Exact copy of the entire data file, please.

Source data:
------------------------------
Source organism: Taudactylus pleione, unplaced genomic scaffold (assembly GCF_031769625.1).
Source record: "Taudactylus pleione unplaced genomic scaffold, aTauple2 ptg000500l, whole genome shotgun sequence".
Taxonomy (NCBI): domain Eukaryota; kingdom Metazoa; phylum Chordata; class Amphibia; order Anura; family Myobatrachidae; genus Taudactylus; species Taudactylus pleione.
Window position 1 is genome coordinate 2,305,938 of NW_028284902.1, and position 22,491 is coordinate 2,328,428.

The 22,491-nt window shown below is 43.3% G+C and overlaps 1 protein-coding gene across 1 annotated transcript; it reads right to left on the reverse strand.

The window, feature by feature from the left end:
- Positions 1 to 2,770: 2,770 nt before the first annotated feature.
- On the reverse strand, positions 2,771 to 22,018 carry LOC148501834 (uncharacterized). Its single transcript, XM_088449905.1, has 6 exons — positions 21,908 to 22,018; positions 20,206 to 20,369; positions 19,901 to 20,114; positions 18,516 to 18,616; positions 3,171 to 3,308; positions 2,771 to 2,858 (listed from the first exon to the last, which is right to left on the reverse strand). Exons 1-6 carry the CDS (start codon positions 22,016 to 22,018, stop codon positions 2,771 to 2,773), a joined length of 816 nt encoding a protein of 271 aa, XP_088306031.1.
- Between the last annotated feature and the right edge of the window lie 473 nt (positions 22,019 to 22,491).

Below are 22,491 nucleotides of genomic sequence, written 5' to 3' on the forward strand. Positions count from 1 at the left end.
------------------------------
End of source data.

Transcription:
Source organism: Taudactylus pleione, unplaced genomic scaffold (assembly GCF_031769625.1).
Source record: "Taudactylus pleione unplaced genomic scaffold, aTauple2 ptg000500l, whole genome shotgun sequence".
Taxonomy (NCBI): domain Eukaryota; kingdom Metazoa; phylum Chordata; class Amphibia; order Anura; family Myobatrachidae; genus Taudactylus; species Taudactylus pleione.
Window position 1 is genome coordinate 2,305,938 of NW_028284902.1, and position 22,491 is coordinate 2,328,428.

The 22,491-nt window shown below is 43.3% G+C and overlaps 1 protein-coding gene across 1 annotated transcript; it reads right to left on the reverse strand.

The window, feature by feature from the left end:
- Positions 1 to 2,770: 2,770 nt before the first annotated feature.
- On the reverse strand, positions 2,771 to 22,018 carry LOC148501834 (uncharacterized). Its single transcript, XM_088449905.1, has 6 exons — positions 21,908 to 22,018; positions 20,206 to 20,369; positions 19,901 to 20,114; positions 18,516 to 18,616; positions 3,171 to 3,308; positions 2,771 to 2,858 (listed from the first exon to the last, which is right to left on the reverse strand). Exons 1-6 carry the CDS (start codon positions 22,016 to 22,018, stop codon positions 2,771 to 2,773), a joined length of 816 nt encoding a protein of 271 aa, XP_088306031.1.
- Between the last annotated feature and the right edge of the window lie 473 nt (positions 22,019 to 22,491).

Below are 22,491 nucleotides of genomic sequence, written 5' to 3' on the forward strand. Positions count from 1 at the left end.